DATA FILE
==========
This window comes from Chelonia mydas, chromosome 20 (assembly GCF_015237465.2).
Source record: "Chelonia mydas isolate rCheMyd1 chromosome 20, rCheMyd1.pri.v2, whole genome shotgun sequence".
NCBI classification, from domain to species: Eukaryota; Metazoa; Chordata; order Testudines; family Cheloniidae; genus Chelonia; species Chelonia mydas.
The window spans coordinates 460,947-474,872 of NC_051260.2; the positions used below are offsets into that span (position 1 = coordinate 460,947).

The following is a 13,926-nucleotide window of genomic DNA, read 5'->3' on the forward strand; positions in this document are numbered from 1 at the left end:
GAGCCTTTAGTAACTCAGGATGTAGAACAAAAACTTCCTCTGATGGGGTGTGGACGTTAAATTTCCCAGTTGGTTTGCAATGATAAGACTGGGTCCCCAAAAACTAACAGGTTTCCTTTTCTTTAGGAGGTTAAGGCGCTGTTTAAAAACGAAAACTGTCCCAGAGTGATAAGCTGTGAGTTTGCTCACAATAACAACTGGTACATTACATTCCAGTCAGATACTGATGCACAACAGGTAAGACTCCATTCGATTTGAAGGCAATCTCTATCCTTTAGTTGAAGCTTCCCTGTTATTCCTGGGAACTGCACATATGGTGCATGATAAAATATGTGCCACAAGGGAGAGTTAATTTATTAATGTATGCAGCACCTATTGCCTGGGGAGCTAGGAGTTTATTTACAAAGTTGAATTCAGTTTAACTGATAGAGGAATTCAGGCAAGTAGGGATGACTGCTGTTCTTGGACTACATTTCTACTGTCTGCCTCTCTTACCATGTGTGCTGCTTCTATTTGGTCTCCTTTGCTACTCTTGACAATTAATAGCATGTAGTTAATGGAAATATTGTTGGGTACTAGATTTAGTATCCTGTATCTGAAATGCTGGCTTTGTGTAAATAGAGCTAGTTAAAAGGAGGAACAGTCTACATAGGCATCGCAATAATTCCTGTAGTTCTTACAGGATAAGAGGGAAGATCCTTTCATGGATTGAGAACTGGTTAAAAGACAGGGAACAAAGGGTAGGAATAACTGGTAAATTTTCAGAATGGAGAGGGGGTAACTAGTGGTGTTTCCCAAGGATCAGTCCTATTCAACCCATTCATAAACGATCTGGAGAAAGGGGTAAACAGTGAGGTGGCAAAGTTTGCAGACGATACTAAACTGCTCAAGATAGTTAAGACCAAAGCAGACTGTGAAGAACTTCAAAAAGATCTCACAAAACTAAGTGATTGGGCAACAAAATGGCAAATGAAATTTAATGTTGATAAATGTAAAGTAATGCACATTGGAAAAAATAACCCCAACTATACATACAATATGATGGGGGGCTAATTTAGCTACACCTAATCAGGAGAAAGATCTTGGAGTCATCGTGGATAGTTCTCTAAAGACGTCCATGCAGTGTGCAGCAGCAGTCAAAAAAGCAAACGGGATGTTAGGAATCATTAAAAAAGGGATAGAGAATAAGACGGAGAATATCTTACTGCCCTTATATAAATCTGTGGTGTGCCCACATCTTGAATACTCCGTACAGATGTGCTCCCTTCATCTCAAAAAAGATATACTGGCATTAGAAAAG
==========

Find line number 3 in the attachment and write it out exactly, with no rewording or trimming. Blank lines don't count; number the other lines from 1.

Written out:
NCBI classification, from domain to species: Eukaryota; Metazoa; Chordata; order Testudines; family Cheloniidae; genus Chelonia; species Chelonia mydas.